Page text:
Most days, Hasan Syed wakes up by nine. He tries to wake up earlier, but it’s difficult when his body needs so much sleep. His breakfast is simple: two eggs, two pieces of toast, and a bit of water, and then he heads out the door for another day of running. The plan is to cover 30 kilometers, or a bit under 20 miles. That’s been his routine since April 10, when he began his 3,000 mile-run in Vancouver that he hopes to finish by October in Ottawa.
None of this comes easy for Syed. “I didn’t train for this — I’m not a marathon runner,” he said. “I hate running, actually, to be quite honest.”
But Syed keeps running, and has covered more than 200 miles so far. The goal of his journey is to raise money and awareness about the lack of clean drinking water for many of Canada’s indigenous communities. His group’s GoFundMe page has raised nearly $13,000 from more than 100 donors, though they are still a long way off their ultimate goal of a dollar each from all 36 million Canadians.
His cause sorely needs the money. There are currently more than 150 active boil water advisories due to unsafe drinking water for First Nations communities in Canada’s 10 provinces, not even including its Arctic territories. Another 15 communities are advised not to use the water at all because of a chemical contaminant. Most advisories have been in place for a year or more. The Neskantaga First Nation of northern Ontario has been under a boil water advisory since February 1, 1995.
While a cross-country run is intended to raise national awareness, Syed and his team are trying to build at a local level, meeting with First Nations communities and other organizations along the way in hopes of building partnerships to improve indigenous water access. Their current goal is to raise $23,000, which will likely go toward the purchase of water filtration units for one or more First Nation communities. A long-term solution, however, will likely require political action, which is why Syed is looking to meet with local leaders along the way to Canada’s capital.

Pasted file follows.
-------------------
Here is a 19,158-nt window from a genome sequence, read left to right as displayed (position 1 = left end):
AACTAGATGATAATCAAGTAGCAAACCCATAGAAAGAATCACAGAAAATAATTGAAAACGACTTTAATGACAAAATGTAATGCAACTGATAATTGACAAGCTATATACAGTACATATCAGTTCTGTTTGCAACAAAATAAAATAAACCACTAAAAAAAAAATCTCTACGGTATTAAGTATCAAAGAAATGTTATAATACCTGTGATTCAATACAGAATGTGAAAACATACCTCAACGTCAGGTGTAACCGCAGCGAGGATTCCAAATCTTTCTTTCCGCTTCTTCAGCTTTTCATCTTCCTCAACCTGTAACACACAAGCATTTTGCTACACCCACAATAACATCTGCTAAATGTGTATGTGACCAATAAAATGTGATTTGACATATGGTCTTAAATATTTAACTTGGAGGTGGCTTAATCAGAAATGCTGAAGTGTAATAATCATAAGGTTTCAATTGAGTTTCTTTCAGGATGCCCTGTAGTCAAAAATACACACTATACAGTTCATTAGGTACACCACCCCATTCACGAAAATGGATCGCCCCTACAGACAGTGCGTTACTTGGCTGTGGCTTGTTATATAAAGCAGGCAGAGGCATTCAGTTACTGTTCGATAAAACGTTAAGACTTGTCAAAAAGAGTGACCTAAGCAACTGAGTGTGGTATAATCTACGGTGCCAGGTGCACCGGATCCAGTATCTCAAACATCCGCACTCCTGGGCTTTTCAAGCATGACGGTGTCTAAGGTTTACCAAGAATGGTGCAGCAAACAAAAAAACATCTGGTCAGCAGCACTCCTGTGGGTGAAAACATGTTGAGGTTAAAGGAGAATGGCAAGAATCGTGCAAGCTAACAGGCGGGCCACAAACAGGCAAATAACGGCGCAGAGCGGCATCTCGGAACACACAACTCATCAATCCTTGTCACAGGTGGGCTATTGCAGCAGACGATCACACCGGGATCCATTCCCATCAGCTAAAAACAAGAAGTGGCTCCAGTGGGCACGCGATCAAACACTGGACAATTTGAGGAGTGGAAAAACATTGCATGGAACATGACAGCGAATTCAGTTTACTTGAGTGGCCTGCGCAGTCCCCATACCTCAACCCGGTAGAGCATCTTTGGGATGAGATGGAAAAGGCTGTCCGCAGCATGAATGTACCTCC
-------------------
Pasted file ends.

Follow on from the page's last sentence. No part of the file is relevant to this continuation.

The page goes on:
Syed learned about the issue 18 months ago at an event bringing together the First Nations and Muslim communities of Thunder Bay, Ontario. His family had immigrated from Pakistan when he was 10 years old, and the problems facing local indigenous communities reminded him of his experiences growing up in Karachi. He recalled being five or six and watching his mother boil water in a big pot before putting it on ice in the living room, just so that his family would have cold water to drink.
He had figured such worries didn’t exist in Canada. “As an immigrant, coming here I thought everything was great,” he said. “I guess when I found out about this issue it shattered this perfect little fairy tale I had.”
Syed has spent the past week based around Kamloops, British Columbia, about 200 miles northeast of Vancouver. It’s still early days for his run, and he admitted he’s just now realizing how big a task it is. He hoped to cover about 15 miles a day, but encountered trouble early at this pace, feeling his muscles getting tense. Walking wasn’t any easier, and the blisters continued coming.
But Syed has kept going, meeting with both First Nations and Muslim groups along the way. He and the rest of the Access 2 Clean Water team, many of whom are also Muslim graduates of Thunder Bay’s Lakehead University, see the run as an opportunity to build solidarity between Canada’s original inhabitants and some of its more recent arrivals.
While the lack of clean water in Canada was a shock to Syed, it’s an all too familiar experience for Access 2 Clean Water colleague Coty Zachariach. He’s a member of the Mohawks of the Bay of Quinte First Nation in Ontario’s Tyendinaga Territory, located on Lake Erie about 130 miles north of Rochester, New York. His community has been under a boil water advisory since October 17, 2003. “And that’s when people started noticing,” Zachariah told Vocativ. “That’s when it was government acknowledged. The problem had been going on for years before that.”
Zachariah now lives in Toronto for school, but he still has plenty of family members who have to worry about getting sick from a glass of water or showering. Some purchase their own household water filtration units, but those most in need of them are typically those least in a position to afford it. In 2011, the median income in Canada was $30,000. In the Tyendinaga Mohawk Territory, it was just $17,000.
“A lot of people don’t have to worry about filtration systems,” said Zachariah. “They pay the rent and the water works. They’re not spending thousands of dollars on these filtration units for their houses because it’s just something that’s just taken for granted.”
To Zachariah, making sure there’s clean drinking water is fundamental to the survival of villages and towns, allowing communities to endure instead of forcing people to leave their homes for cities just to get basic services.
“We’ve already been displaced from our original homeland,” he said. “To me it means a lot to put in the infrastructure in our communities so that we can be healthy.”